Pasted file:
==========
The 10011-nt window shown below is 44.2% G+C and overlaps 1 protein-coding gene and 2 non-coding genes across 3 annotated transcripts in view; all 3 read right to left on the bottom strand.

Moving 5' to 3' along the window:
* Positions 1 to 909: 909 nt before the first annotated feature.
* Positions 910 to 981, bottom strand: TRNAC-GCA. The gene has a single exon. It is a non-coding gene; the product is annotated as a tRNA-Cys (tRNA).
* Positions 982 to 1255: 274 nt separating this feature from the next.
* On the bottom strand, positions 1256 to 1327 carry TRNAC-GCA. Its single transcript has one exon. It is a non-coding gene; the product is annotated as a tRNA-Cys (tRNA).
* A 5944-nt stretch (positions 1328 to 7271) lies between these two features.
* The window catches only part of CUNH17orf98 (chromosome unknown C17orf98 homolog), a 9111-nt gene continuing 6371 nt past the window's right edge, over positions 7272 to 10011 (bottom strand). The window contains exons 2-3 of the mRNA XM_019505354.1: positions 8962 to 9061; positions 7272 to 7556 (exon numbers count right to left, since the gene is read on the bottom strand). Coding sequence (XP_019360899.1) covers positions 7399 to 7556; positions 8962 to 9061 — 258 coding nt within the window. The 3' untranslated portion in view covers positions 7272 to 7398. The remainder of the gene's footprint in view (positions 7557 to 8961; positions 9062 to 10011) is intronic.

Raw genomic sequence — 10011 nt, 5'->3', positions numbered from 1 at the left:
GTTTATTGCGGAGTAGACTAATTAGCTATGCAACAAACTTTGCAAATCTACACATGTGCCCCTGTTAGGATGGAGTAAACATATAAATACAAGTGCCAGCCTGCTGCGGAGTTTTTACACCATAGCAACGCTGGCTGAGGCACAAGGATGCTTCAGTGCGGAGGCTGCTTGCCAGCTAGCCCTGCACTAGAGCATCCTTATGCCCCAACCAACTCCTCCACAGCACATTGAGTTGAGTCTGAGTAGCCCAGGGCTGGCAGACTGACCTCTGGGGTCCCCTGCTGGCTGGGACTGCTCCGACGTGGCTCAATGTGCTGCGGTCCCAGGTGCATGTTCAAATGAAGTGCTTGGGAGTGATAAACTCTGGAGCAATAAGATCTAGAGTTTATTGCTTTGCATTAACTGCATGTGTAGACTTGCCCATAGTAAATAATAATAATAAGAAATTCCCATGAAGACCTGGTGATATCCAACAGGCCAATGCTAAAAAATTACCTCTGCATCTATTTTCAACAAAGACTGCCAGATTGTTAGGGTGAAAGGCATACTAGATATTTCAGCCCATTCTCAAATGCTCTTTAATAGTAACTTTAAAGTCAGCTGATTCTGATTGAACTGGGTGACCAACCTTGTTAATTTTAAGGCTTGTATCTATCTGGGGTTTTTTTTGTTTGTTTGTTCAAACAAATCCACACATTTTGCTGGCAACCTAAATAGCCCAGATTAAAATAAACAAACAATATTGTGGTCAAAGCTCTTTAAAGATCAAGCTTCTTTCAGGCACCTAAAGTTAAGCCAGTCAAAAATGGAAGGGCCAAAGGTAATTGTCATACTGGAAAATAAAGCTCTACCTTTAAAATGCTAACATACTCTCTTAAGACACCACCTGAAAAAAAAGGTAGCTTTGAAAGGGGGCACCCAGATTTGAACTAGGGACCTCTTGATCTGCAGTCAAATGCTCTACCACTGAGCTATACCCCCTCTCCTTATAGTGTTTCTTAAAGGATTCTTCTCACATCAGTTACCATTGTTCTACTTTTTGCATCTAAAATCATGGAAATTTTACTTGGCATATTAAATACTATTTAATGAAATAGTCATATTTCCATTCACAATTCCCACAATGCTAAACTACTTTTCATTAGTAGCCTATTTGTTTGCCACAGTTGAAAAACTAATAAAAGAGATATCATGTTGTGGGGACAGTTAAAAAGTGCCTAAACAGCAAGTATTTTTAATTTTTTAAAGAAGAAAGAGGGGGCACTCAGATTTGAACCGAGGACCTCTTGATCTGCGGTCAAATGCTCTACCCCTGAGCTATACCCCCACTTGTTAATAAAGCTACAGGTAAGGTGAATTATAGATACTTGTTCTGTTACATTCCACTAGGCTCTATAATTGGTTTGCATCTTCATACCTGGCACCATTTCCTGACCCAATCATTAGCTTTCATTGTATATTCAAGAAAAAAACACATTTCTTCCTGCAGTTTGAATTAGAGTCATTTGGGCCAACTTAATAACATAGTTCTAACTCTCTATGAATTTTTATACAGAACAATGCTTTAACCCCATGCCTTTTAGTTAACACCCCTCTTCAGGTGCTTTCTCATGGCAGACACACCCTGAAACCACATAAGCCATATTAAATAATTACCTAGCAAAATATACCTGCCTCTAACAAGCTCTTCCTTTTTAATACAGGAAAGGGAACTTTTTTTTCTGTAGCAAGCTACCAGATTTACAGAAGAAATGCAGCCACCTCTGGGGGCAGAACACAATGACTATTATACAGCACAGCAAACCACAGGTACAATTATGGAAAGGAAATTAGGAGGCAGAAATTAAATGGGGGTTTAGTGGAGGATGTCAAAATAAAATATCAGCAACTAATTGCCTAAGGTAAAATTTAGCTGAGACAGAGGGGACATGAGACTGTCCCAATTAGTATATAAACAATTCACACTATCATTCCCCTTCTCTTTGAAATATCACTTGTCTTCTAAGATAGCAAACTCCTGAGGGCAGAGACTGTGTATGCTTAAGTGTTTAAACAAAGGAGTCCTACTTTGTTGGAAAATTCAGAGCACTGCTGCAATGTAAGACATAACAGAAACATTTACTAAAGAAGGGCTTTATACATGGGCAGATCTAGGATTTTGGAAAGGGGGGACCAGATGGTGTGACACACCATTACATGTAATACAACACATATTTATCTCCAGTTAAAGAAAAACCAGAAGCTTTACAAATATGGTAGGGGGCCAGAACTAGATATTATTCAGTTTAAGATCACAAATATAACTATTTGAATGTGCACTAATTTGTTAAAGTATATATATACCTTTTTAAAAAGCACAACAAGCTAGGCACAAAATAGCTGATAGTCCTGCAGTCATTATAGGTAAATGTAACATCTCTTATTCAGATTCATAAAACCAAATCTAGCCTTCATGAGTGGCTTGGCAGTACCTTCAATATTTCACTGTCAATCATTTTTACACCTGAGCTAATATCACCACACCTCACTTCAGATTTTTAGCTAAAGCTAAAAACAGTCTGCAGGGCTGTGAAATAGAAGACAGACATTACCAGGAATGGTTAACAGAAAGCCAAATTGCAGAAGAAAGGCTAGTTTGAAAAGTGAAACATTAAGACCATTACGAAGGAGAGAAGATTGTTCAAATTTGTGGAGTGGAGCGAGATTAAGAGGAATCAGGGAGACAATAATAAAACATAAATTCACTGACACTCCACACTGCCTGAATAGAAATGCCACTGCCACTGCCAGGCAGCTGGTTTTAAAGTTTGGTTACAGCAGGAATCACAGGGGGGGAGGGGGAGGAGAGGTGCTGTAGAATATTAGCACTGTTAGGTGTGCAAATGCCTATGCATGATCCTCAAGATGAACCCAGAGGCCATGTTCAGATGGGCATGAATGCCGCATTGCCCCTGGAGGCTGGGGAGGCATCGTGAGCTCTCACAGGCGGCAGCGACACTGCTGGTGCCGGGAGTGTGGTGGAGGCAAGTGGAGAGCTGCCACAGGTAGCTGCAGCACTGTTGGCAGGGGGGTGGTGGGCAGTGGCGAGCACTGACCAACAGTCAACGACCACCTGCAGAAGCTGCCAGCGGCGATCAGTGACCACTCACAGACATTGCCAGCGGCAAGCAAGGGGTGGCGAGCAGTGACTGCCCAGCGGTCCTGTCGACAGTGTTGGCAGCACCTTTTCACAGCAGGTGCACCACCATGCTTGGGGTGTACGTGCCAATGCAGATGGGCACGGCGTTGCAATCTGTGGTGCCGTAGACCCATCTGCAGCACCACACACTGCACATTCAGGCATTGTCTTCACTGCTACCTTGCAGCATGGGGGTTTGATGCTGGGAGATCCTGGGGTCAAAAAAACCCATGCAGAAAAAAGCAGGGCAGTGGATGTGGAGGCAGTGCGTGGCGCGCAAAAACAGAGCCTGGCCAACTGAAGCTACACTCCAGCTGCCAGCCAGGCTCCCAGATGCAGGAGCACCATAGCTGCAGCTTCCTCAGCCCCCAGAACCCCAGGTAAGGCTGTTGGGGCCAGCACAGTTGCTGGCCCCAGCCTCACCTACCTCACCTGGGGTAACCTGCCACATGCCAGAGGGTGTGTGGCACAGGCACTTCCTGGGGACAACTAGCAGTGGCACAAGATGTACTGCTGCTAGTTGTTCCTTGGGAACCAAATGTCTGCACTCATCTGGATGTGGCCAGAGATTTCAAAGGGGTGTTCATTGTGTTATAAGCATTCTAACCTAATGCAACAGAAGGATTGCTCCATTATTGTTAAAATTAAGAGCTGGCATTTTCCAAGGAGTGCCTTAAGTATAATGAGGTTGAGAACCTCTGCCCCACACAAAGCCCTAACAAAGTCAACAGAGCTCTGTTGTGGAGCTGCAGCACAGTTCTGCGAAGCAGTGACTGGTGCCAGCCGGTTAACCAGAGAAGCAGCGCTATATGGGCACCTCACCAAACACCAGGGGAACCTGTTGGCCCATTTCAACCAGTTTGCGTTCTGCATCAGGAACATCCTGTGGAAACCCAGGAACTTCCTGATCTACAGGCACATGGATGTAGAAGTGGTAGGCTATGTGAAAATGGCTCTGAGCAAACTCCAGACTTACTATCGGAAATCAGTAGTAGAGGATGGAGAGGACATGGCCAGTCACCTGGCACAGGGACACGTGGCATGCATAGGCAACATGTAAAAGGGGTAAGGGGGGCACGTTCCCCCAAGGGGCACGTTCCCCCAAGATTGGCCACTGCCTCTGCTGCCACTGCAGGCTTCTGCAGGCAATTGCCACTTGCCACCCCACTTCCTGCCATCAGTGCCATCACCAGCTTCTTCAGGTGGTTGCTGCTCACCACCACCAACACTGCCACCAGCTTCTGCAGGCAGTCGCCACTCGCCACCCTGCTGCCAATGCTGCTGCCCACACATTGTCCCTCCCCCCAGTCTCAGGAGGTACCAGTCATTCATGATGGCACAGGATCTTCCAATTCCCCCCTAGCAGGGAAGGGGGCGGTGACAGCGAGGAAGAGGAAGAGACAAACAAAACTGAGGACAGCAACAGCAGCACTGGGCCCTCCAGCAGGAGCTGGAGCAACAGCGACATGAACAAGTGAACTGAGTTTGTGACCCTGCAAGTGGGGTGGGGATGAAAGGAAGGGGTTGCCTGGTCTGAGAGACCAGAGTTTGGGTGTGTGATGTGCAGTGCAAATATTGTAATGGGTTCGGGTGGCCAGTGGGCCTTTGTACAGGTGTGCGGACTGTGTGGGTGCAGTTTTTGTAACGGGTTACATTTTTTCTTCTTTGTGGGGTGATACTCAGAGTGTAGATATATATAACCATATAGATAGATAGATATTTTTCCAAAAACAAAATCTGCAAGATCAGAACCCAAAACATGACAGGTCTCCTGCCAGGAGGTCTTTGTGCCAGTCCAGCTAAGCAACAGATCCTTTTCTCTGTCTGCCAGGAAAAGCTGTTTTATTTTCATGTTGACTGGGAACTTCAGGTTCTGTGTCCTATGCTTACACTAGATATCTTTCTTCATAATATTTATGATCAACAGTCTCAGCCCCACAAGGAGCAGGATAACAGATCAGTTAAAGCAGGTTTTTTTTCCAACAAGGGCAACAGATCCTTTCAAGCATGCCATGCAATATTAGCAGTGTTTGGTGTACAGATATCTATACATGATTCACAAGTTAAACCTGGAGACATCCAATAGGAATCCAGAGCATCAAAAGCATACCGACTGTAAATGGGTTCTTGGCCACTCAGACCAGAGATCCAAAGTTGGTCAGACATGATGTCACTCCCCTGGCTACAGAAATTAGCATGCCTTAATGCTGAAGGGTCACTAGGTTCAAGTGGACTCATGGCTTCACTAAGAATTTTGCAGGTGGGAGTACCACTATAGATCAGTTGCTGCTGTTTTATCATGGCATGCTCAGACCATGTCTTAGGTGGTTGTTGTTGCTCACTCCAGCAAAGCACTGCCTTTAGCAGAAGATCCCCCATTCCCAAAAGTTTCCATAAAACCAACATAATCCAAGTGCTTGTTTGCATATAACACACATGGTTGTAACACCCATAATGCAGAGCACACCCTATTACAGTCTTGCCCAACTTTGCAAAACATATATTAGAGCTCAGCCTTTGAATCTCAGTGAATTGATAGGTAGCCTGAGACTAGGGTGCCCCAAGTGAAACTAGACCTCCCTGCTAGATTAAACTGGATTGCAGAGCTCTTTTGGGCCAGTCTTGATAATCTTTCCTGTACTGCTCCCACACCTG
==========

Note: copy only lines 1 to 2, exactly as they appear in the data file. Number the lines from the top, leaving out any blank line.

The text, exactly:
The 10011-nt window shown below is 44.2% G+C and overlaps 1 protein-coding gene and 2 non-coding genes across 3 annotated transcripts in view; all 3 read right to left on the bottom strand.

Moving 5' to 3' along the window: